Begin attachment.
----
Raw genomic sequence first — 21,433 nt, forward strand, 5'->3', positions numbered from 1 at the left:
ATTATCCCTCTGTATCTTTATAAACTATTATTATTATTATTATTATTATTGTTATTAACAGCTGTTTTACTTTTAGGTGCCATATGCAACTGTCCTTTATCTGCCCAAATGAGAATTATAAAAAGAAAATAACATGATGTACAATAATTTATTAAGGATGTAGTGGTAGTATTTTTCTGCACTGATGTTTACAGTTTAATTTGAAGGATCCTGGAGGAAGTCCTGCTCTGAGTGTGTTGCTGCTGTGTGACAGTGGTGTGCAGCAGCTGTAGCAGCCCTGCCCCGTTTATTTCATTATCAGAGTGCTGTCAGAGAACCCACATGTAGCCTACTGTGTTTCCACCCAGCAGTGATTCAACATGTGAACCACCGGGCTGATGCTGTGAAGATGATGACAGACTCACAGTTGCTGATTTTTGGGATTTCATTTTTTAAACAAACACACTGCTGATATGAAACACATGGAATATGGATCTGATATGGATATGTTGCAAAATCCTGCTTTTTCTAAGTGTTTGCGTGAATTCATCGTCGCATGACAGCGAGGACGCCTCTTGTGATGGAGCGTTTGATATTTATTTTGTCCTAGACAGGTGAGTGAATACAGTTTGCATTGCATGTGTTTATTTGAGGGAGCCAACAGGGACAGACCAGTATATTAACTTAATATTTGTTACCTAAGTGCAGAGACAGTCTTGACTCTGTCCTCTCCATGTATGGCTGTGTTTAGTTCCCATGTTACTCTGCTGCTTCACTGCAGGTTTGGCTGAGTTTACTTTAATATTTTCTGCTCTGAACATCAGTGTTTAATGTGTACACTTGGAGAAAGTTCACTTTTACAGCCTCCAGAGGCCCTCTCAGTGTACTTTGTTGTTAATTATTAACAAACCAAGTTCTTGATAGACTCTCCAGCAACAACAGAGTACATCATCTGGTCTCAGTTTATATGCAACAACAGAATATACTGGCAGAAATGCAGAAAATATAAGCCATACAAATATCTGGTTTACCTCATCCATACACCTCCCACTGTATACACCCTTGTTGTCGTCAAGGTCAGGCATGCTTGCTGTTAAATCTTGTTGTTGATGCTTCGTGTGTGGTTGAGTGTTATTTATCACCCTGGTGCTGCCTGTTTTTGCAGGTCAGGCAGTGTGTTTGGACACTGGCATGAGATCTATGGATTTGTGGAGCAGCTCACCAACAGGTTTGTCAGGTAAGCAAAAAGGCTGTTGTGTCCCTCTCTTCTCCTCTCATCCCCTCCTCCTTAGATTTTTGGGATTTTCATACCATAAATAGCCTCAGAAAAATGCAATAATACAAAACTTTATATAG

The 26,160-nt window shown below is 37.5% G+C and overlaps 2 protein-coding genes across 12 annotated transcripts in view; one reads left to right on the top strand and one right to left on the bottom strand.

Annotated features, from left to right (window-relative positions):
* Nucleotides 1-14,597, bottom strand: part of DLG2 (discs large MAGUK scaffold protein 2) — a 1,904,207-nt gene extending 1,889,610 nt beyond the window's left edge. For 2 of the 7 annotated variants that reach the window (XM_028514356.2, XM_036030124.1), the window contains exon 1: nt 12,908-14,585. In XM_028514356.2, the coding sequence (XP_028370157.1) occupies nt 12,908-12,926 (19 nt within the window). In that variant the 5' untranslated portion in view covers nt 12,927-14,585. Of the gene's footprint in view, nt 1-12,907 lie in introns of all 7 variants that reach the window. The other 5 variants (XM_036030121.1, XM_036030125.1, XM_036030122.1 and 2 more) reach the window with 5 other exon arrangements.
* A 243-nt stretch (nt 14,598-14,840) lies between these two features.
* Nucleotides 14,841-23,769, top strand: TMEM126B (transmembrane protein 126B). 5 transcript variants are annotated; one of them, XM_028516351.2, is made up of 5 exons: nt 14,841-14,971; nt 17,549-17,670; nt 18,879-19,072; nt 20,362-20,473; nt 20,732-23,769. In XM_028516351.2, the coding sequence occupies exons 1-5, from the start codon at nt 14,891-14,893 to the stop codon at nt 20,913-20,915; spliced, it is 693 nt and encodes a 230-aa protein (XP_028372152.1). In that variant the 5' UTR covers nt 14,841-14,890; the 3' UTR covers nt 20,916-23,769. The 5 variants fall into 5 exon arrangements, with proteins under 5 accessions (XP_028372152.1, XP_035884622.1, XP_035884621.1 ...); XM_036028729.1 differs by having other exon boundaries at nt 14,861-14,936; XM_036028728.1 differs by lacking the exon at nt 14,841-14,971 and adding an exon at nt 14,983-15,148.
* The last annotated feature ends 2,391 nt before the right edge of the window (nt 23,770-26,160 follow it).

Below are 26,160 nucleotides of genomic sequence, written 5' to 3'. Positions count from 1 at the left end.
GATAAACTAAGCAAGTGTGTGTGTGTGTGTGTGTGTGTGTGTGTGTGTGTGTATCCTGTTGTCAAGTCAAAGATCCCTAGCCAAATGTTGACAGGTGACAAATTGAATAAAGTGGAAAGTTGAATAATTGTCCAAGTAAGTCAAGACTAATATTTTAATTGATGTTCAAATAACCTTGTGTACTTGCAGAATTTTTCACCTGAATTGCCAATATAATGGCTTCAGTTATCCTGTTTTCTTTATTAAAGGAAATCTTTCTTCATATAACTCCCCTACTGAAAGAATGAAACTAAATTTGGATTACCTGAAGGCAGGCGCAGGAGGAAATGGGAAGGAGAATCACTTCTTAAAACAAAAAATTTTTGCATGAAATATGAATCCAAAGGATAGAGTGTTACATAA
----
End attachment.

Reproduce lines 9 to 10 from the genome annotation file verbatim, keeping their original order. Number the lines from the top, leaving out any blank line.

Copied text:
Below are 26,160 nucleotides of genomic sequence, written 5' to 3'. Positions count from 1 at the left end.
GATAAACTAAGCAAGTGTGTGTGTGTGTGTGTGTGTGTGTGTGTGTGTGTGTATCCTGTTGTCAAGTCAAAGATCCCTAGCCAAATGTTGACAGGTGACAAATTGAATAAAGTGGAAAGTTGAATAATTGTCCAAGTAAGTCAAGACTAATATTTTAATTGATGTTCAAATAACCTTGTGTACTTGCAGAATTTTTCACCTGAATTGCCAATATAATGGCTTCAGTTATCCTGTTTTCTTTATTAAAGGAAATCTTTCTTCATATAACTCCCCTACTGAAAGAATGAAACTAAATTTGGATTACCTGAAGGCAGGCGCAGGAGGAAATGGGAAGGAGAATCACTTCTTAAAACAAAAAATTTTTGCATGAAATATGAATCCAAAGGATAGAGTGTTACATAA